The Big Day Out are no doubt celebrating over the recent news that the Sydney leg of the annual music event has sold out its allocation of tickets, a positive sign for the organisers of the reinvigorated event, but festivities are going to have to be cut short given news that’s come out of Western Australia.

As News Ltd reports the Perth leg of the Big Day Out will be forced to finish an hour earlier than other states, as well as being subject to strict noise level monitoring due to concerns by local council in the Town of Claremont, who have had a long-running feud with live music events in Perth.

The decision was passed down by Environment Minister Bill Marmion, who is enforcing ministerial conditions on the popular music festival along with their approval to be held at Claremont Showgrounds on January 28 next year. “The new conditions state that the festival must finish by 10pm and Department of Environment and Conservation (DEC) will monitor noise levels throughout the event,” said Mr Marmion, adding that the finalised ministerial conditions are not subject to appeal.

The draconian conditions come after the Town of Claremont rejected the application from the Big Day Out to use the RAS Claremont Showgrounds, after noise complaints from residents and council over the touring event, forcing the festival to take their case up with the DEC, falling to Minister Marmion’s executive decision.

“I’ve taken into consideration the council’s views and advice from the DEC and weighed them against the overall benefit of the festival and ways to mitigate noise concerns,” Mr Marmion said. “The conditions enable some exceedences of noise levels to take into account factors over which the organisers have no control, such as changing winds or unusual weather conditions.”

Outside of the noise restrictions, the 10pm finishing time will affect many of the headline acts – including Red Hot Chili Peppers, Animal Collective, and Bloody Beetroots – with Big Day Out already releasing the playing times for Perth, which will now have to be rescheduled to accomodate the new restrictions, and potentially introducing new clashes.

Mr Marmion allowed organisers to start an hour earlier, at 10am, to make up for the early closing time. “I acknowledge that this is a challenging event to manage with respect to noise,” he said, “but consider that the proposed conditions of approval are reasonable and the organisers should be able to comply with them.”“The new conditions state that the festival must finish by 10pm and Department of Environment and Conservation (DEC) will monitor noise levels throughout the event.” – Environment Minister Bill Marmion

In response, Big Day Out Producer Ken West issued a statement regarding the new enforcements reading:

“We are reviewing the Ministers ruling after receiving a written copy late yesterday. We are working with all stakeholders including venue, transport, police and State government to address the public safety and transport issues that have arisen from the Ministers decision and are prioritising those issues first. We look forward to bringing the full show to Perth on 28 January.”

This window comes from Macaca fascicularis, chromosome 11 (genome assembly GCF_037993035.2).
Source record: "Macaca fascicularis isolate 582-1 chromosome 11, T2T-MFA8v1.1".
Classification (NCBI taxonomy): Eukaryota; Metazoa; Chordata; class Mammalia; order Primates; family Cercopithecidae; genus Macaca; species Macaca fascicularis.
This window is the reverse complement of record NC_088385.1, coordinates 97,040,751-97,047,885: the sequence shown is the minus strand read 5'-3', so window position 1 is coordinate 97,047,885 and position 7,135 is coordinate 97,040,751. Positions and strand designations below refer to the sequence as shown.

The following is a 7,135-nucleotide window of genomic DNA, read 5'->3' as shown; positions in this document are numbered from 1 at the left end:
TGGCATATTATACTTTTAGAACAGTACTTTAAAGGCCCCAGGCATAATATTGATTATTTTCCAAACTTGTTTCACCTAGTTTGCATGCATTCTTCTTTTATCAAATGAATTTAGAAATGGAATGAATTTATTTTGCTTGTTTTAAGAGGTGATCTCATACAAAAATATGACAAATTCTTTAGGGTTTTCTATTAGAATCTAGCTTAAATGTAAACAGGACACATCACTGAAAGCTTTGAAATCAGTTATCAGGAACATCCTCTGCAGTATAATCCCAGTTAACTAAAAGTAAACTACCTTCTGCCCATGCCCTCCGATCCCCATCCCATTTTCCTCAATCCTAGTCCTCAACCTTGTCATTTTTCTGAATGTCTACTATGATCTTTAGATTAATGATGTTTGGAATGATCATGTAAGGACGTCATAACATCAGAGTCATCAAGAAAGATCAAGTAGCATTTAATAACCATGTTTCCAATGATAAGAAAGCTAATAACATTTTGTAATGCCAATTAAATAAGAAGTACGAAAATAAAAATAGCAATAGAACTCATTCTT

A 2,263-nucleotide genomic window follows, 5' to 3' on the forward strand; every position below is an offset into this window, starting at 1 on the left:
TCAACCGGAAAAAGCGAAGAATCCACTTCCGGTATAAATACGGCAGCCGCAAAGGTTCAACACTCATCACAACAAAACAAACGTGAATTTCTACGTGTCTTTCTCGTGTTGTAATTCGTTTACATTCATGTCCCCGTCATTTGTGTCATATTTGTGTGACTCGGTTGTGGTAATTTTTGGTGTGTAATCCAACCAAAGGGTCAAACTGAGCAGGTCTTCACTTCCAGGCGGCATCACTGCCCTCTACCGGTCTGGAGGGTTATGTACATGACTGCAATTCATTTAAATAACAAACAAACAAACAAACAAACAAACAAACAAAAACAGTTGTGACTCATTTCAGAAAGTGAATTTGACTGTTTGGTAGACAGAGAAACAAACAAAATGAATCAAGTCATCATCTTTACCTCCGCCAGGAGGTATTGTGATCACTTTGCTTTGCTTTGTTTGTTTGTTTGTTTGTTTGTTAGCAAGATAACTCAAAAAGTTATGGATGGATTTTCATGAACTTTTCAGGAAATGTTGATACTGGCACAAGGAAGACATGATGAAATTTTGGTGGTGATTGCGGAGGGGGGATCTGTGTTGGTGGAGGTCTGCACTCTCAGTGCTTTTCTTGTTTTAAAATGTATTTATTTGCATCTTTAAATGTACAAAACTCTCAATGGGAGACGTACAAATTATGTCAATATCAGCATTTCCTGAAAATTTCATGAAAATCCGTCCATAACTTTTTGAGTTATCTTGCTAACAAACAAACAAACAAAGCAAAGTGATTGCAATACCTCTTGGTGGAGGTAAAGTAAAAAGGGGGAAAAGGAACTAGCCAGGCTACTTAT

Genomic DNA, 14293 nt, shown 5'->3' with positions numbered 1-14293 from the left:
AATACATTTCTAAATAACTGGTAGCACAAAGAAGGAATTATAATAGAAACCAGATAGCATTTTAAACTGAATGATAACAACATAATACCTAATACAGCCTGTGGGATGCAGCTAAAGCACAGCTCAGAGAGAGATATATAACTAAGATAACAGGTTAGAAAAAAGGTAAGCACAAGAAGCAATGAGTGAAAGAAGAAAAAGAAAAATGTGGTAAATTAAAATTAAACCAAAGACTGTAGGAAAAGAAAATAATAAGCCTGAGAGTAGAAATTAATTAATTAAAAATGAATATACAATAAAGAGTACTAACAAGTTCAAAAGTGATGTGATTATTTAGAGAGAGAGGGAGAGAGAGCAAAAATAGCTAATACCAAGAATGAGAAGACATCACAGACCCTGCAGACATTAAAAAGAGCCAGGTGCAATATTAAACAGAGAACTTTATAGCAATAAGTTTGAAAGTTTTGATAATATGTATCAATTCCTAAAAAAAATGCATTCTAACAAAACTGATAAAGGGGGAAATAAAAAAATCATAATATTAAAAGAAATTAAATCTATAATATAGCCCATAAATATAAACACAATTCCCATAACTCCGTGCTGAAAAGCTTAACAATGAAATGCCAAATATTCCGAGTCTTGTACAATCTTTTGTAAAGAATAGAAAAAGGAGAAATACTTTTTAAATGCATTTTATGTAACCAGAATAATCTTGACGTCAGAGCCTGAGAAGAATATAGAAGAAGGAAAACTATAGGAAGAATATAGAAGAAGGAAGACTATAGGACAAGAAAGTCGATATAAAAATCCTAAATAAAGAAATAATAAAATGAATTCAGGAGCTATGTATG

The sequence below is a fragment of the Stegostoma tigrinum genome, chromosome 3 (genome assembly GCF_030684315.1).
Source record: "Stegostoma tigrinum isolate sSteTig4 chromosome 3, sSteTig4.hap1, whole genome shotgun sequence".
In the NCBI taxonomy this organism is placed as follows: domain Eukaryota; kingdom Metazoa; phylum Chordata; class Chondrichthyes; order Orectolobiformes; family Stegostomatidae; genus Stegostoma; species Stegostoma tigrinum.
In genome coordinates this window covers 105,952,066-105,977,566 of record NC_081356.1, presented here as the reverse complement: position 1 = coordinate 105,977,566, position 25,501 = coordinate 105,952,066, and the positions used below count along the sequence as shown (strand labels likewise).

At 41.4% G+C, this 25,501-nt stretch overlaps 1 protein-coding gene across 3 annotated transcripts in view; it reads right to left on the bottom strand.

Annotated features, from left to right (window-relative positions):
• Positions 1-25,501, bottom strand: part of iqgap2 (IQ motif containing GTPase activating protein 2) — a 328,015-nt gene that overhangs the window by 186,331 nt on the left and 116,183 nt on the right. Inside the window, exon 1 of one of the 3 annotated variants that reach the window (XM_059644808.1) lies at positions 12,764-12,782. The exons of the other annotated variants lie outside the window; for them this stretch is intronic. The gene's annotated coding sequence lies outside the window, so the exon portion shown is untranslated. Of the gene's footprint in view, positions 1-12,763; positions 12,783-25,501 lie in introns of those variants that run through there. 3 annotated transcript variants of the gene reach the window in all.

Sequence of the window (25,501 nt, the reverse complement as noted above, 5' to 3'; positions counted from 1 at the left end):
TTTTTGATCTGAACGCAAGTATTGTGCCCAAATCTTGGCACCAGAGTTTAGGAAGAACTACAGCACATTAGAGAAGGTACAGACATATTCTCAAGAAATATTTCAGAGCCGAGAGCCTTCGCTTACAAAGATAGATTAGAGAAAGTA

It’s the latest news in an ongoing saga in wich Claremont council has been making life difficult for Big Day Out and its festival brethren for most of the year, starting with Mayor Jock Barker, telling Big Day Out organisers they were  “not welcome’ back in March. “I don’t want to see it back [here],” said Mayor Barker at the time, “I was happy to see the back of it. It does nothing useful for the town.” His gripes eventually forcing a down-sized line-up to play at nearby McCallum Park.

Most recently however, Claremont council labelled Perth’s Stereosonic “the worst ever” festival over complaints about congested transport to the event, and even punters’ behaviour and hygiene; all this despite giving the green light to the large-scale electronic music festival as a slander towards the 2013 legs of Big Day Out and Soundwave after butting heads over council approval – using noise complaints as the major bugbear and primary platform for their grievances with the major touring festivals.

It’s not too much of a stretch to assume that Claremont Council then used their concerns over Stereosonic as fodder against hosting Big Day Out and Soundwave at the RAS Showgrounds in 2013, rejecting their applications and letting them fall to the DEC, resulting in the new mandatory restrictions.

The Big Day Out policing may well foreshadow problems with Soundwave – who have released an extra allocation of tickets to the already sold out event for its March 4th showing at Perth’s Claremont Showgrounds. Considering the hard and heavy festival’s massive (and loud) lineup, it too is most likely to face similarly tight restrictions with local council and the DEC.

There’s clearly more at stake from Perth Council’s aggressive tactics towards the Big Day Out and Stereosonic festivals here than simply neighbours having to put up with one noisy evening or two out of a whole year.

A fact that Martin Molony, the chief executive of The Royal Agricultural Society – the proprietors of the Claremont Showgrounds – has acknowledged; calling  the ongoing struggle a source of embarrassment. “We’ve got well-known, international acts and they should be supported from the highest levels of government,” said Molony.

Adding that the claims of festivals ‘vastly breaching’ local sound limits as being “for 20 or 30 seconds, by one or two decibels,” says Mr Molony, “If we want these big name acts like the Red Hot Chili Peppers to come here, we need to give a little bit of leeway.”

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